Align the Pliers to the right hand side or bottom of the marks on your wire and form another bend of about 45 degrees towards the inside of the component.
Flip the work over and repeat the steps above to form the bend on the other side of your compoenent.
Use your flush cutters to even up the ends of your wires in necessary and make sure that one side is flush and smooth.
Now we need to prep one side of each component before we can solder.
To do this we will use our half-round needle file.
Remember that in order for our solder join to work properly, the metals in the join area needs to be fully flush and in full contact, with not gaps.
I hold the file on the same plane as the left side of my component and file upwards on the wire to the right.
Check the fit often and continue working until your connection is completely flush.
Use your clamp to secure the connection and repeat the steps above for the second component.
Soldering the Shape
Apply flux to the join area and your solder pallion. Position the solder on the join.
Bring the torch in slowly warming the flux and metal, to set the flux and the solder pallion in place.
Get more aggressive with your torch and keep the flame moving in small slow circles until the solder flows
Remember that your clamps may be pulling some of the heat away from the wire, so occasionally apply heat to the clamp section too.
Repeat the soldering steps on the second component.
Quench the components and place in your pickle pot.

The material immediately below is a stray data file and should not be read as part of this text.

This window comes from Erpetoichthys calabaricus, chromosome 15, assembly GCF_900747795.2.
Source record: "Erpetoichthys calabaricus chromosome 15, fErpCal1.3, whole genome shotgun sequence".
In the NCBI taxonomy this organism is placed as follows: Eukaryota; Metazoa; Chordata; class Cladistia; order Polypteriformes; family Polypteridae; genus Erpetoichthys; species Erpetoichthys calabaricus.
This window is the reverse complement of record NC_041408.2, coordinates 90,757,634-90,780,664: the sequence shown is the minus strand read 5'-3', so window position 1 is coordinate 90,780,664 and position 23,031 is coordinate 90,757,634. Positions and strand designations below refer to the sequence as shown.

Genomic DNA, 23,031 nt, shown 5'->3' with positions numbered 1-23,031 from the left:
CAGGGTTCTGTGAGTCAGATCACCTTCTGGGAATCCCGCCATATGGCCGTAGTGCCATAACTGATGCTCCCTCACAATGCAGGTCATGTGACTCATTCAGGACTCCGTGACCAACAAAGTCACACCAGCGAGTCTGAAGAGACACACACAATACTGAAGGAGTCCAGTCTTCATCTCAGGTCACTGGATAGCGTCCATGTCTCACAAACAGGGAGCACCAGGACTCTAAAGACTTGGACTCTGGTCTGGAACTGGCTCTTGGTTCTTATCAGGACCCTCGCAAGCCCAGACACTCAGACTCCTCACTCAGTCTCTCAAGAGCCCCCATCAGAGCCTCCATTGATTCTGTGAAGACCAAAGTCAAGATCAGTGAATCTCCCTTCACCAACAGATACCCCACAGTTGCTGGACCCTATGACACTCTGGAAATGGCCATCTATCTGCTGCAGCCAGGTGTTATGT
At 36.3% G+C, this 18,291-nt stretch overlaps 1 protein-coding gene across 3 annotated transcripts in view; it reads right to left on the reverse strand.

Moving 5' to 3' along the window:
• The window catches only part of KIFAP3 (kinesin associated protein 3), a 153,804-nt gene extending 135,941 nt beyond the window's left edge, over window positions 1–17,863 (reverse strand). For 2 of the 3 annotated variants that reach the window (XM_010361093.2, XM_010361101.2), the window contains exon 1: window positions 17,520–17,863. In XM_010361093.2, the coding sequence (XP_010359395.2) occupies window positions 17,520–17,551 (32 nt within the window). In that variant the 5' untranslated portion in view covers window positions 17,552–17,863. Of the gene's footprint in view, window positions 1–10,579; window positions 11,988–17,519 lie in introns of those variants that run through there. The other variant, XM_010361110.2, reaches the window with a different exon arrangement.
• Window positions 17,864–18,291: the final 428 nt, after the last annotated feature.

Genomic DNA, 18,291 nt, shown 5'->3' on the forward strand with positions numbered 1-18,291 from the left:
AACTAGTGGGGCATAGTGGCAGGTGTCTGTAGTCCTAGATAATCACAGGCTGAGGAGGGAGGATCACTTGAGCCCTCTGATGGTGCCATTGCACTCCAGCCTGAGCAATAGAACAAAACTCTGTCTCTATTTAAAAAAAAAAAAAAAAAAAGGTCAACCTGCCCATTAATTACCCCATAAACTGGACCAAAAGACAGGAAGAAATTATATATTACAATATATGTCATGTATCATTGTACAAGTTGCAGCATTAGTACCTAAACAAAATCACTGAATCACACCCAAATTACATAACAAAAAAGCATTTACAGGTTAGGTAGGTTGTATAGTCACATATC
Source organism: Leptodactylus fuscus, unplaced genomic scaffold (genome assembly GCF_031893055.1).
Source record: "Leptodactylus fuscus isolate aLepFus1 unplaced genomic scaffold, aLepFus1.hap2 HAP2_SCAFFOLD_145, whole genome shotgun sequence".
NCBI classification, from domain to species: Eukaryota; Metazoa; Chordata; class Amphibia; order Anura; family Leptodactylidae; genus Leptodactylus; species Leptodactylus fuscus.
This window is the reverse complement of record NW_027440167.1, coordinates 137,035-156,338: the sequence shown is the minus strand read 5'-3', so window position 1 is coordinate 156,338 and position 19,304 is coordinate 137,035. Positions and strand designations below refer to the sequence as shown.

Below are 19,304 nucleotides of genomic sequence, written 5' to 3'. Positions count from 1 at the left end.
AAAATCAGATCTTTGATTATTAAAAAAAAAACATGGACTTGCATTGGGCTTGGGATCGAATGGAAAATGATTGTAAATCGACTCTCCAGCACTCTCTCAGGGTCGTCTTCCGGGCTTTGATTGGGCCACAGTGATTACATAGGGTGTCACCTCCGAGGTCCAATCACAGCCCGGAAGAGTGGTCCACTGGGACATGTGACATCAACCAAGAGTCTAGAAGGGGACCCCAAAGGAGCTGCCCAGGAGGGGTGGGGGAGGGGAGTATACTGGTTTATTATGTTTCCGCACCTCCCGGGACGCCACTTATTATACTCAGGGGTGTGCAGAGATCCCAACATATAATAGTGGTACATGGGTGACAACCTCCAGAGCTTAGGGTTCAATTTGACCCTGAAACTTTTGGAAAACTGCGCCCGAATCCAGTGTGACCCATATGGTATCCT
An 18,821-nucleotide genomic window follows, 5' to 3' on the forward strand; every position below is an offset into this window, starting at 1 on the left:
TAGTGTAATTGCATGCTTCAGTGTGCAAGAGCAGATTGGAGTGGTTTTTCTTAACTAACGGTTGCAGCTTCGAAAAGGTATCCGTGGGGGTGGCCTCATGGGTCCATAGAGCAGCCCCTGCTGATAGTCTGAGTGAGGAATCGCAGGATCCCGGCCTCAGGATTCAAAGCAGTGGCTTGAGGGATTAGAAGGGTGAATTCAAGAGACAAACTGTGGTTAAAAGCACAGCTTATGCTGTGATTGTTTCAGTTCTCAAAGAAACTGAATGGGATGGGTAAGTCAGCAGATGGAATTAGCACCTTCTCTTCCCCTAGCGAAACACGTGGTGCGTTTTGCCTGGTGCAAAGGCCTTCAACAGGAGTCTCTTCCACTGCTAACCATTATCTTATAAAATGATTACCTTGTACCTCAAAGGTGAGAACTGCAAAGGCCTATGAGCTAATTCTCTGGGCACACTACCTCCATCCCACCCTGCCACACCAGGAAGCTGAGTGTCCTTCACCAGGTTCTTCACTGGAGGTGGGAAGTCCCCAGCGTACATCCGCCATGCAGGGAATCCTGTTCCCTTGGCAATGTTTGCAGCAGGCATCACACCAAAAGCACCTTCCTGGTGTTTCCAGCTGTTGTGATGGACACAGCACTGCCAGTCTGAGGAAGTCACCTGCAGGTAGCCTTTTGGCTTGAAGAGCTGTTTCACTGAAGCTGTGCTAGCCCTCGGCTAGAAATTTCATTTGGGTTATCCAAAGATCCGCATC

Finishing and Polishing
When it comes to finishing and polishing you have two options. You can either perform these tasks by hand or with power tools.
Use your files to remove any deep scratches or tool marks from your piece. Files come in various cuts or degrees of coarseness.
There are a variety of burs and stone accessories that can do the same task using a Dremel or Flex shaft.
Next, beginning with the coarsest and working through to the finest, you can use wet/dry sandpapers to refine the finish of the component.
There are also rubber accessories for your rotary tool with varying degrees of coarseness you can use to refine the finish of the component.
When using abrasives, make sure you follow established guidelines.
- Files usually only cut in one direction.
- Begin with the Coarsest and work to the Finest grit or cuts.
To polish by hand, cut a small piece of Pro-polish pad and gently polish and shine your component.
I hope you enjoy making your own components as much as I do.
I love adding that extra special touch to my work and being able to say with certainty what materials are used in my work and I can trust the durability of my pieces as well.
This wraps up my mini-series on creating perfectly matching components.
In the next few weeks, I will be presenting new wire wrapping tutorials in which I will be suing my new handmade components.
So stay tuned for more. Use the form below to follow my Blog and you will be notified by email when new tutorials post and don’t forget to subscribe to The Bead Mat Newsletter too.